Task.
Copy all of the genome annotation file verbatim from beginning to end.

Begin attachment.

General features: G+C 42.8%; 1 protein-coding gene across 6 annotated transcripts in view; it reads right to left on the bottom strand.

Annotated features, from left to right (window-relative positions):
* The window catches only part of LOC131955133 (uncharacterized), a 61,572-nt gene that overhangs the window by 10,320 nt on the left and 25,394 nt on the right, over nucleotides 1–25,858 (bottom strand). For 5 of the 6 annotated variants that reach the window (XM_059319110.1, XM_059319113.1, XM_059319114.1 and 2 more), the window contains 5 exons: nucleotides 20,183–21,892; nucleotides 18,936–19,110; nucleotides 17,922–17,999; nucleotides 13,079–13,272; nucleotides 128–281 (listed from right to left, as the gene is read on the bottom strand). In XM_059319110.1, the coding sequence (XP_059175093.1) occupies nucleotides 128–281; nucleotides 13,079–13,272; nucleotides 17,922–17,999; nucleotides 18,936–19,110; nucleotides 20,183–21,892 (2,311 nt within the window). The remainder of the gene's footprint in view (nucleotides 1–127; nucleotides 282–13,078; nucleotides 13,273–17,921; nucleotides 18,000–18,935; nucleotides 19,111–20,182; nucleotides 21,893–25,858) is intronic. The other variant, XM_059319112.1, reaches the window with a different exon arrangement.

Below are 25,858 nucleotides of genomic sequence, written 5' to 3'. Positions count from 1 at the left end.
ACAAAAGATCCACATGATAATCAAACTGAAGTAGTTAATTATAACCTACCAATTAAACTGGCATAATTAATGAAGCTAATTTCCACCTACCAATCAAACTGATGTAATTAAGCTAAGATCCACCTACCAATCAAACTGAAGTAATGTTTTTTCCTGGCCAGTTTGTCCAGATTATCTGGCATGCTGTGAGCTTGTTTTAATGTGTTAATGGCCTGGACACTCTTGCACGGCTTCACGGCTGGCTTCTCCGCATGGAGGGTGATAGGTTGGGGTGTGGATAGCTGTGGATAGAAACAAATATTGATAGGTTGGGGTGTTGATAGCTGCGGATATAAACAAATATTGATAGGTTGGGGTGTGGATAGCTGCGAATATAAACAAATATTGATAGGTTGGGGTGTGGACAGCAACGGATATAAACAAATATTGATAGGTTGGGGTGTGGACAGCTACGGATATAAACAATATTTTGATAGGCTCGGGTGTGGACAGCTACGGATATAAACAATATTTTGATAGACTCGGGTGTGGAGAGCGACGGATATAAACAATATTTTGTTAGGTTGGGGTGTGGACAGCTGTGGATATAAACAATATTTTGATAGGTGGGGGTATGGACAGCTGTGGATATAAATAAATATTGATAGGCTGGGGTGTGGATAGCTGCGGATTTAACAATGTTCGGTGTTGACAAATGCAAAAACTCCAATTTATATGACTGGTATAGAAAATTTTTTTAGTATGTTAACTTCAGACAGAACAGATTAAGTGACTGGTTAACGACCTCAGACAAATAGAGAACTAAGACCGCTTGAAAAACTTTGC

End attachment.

General features: G+C 42.8%; 1 protein-coding gene across 6 annotated transcripts in view; it reads right to left on the bottom strand.

Annotated features, from left to right (window-relative positions):
* The window catches only part of LOC131955133 (uncharacterized), a 61,572-nt gene that overhangs the window by 10,320 nt on the left and 25,394 nt on the right, over nucleotides 1–25,858 (bottom strand). For 5 of the 6 annotated variants that reach the window (XM_059319110.1, XM_059319113.1, XM_059319114.1 and 2 more), the window contains 5 exons: nucleotides 20,183–21,892; nucleotides 18,936–19,110; nucleotides 17,922–17,999; nucleotides 13,079–13,272; nucleotides 128–281 (listed from right to left, as the gene is read on the bottom strand). In XM_059319110.1, the coding sequence (XP_059175093.1) occupies nucleotides 128–281; nucleotides 13,079–13,272; nucleotides 17,922–17,999; nucleotides 18,936–19,110; nucleotides 20,183–21,892 (2,311 nt within the window). The remainder of the gene's footprint in view (nucleotides 1–127; nucleotides 282–13,078; nucleotides 13,273–17,921; nucleotides 18,000–18,935; nucleotides 19,111–20,182; nucleotides 21,893–25,858) is intronic. The other variant, XM_059319112.1, reaches the window with a different exon arrangement.

Below are 25,858 nucleotides of genomic sequence, written 5' to 3'. Positions count from 1 at the left end.
ACAAAAGATCCACATGATAATCAAACTGAAGTAGTTAATTATAACCTACCAATTAAACTGGCATAATTAATGAAGCTAATTTCCACCTACCAATCAAACTGATGTAATTAAGCTAAGATCCACCTACCAATCAAACTGAAGTAATGTTTTTTCCTGGCCAGTTTGTCCAGATTATCTGGCATGCTGTGAGCTTGTTTTAATGTGTTAATGGCCTGGACACTCTTGCACGGCTTCACGGCTGGCTTCTCCGCATGGAGGGTGATAGGTTGGGGTGTGGATAGCTGTGGATAGAAACAAATATTGATAGGTTGGGGTGTTGATAGCTGCGGATATAAACAAATATTGATAGGTTGGGGTGTGGATAGCTGCGAATATAAACAAATATTGATAGGTTGGGGTGTGGACAGCAACGGATATAAACAAATATTGATAGGTTGGGGTGTGGACAGCTACGGATATAAACAATATTTTGATAGGCTCGGGTGTGGACAGCTACGGATATAAACAATATTTTGATAGACTCGGGTGTGGAGAGCGACGGATATAAACAATATTTTGTTAGGTTGGGGTGTGGACAGCTGTGGATATAAACAATATTTTGATAGGTGGGGGTATGGACAGCTGTGGATATAAATAAATATTGATAGGCTGGGGTGTGGATAGCTGCGGATTTAACAATGTTCGGTGTTGACAAATGCAAAAACTCCAATTTATATGACTGGTATAGAAAATTTTTTTAGTATGTTAACTTCAGACAGAACAGATTAAGTGACTGGTTAACGACCTCAGACAAATAGAGAACTAAGACCGCTTGAAAAACTTTGC